I’m Meghan Everette and I teach 4th grade in Mobile, Alabama, at George Hall Elementary School.
Eight years ago, George Hall Elementary was one of the lowest performing schools in the state. Then the school system installed new leadership, and we are now the Department of Education’s National Turn-Around Model and a Blue-Ribbon School —and those are just a few of our many accolades and titles. Situated in the Maysville community, Hall is 99 percent African American and 99 percent free-and-reduced lunch. Ninety-nine percent of our students live within a two-mile radius of the school in urban public housing.
Our school has a student body of approximately 540 from PreK to 5th grade, including three 4th-grade classrooms. There is a large transient population in our area due to changing living conditions, and my class is typically composed of 18 to 22 9- and 10-year-olds from large families. I teach an inclusion class and usually have several students with Individualized Education Programs (IEPs). My students are with me all but 50 minutes each day, when they attend PE, music, or computer lab. I also coordinate the Youth in Engineering program at our school, as well as Box Tops and other collection projects, and I’m the lead math teacher and grade level chair for 4th grade.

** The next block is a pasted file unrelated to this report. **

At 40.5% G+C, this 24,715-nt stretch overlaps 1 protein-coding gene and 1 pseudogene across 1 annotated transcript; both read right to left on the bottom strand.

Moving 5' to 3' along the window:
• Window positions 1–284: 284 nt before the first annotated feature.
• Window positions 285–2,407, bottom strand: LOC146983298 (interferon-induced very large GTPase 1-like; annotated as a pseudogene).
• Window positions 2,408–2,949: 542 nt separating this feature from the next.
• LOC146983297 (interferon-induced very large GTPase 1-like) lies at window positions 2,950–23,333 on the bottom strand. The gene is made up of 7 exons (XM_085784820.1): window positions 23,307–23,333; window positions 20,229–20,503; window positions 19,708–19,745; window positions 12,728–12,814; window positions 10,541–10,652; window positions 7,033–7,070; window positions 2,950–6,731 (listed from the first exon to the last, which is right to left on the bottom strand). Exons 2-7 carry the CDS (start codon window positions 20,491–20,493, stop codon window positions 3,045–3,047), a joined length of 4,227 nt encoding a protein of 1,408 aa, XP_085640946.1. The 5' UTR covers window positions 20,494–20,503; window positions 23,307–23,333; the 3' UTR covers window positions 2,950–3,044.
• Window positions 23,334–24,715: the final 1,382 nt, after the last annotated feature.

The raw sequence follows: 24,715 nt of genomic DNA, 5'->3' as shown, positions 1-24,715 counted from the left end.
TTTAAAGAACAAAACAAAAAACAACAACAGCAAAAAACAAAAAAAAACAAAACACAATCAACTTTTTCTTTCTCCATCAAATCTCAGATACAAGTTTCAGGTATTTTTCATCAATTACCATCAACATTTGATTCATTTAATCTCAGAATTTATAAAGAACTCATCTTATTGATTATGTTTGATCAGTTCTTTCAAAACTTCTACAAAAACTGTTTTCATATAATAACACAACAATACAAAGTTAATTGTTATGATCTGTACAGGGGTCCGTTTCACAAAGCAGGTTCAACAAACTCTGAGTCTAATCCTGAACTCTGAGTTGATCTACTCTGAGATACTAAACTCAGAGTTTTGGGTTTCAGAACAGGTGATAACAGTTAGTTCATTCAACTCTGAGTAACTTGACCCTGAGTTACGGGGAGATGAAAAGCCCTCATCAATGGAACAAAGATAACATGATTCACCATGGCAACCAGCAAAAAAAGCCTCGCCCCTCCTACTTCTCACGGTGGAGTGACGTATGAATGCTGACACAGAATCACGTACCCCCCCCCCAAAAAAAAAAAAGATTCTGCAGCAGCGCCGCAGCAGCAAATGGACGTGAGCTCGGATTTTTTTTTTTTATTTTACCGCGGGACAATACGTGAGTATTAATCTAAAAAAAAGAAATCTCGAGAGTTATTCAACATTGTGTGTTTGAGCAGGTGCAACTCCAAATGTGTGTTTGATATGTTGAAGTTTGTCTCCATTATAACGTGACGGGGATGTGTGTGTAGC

I didn’t start out as an educator. I have a Master’s in Advertising and Public Relations, but I kept taking jobs that were school-related. Finally, my husband said if I enjoyed being in school that much, I should just teach. I started on my path to a Master’s in Elementary Education and haven’t looked back. I sought a job in an underprivileged school knowing that I could get an emergency certificate my first year of teaching. I found George Hall and landed in 3rd grade, where an amazing mentor was put in my classroom for three weeks (and again periodically throughout the year). Because of her and the general school culture, my jumping off point turned into a permanent landing place. That mentor was also present this year when I was named Alabama’s Elementary Teacher of the Year and Alternate State Teacher of the Year.
I have a strong love of art and technology. Our school is a SMART demonstration site, and I strive to find different, engaging ways to use technology all the time. We record plays and perform them as puppet shows, write and edit mock newscasts from the past, and learn about geometry through Kandinsky paintings. As I place a premium on student reading, I lead elaborate themed units through novel studies and proudly display a large, leveled classroom library. Math and science come alive through hands-on experiments. I also have extremely high expectations for discipline. We have fun, but we also know how to work hard.
In my non-teacher life, I’m a married mother of two young boys in PreK and 1st grade. I enjoy crafting, painting, the nearby white-sand beaches, and spoiling my little sister’s children. We take full advantage of living in a warm climate by participating in local sports and attending University of Alabama football games. Roll Tide, ya’ll!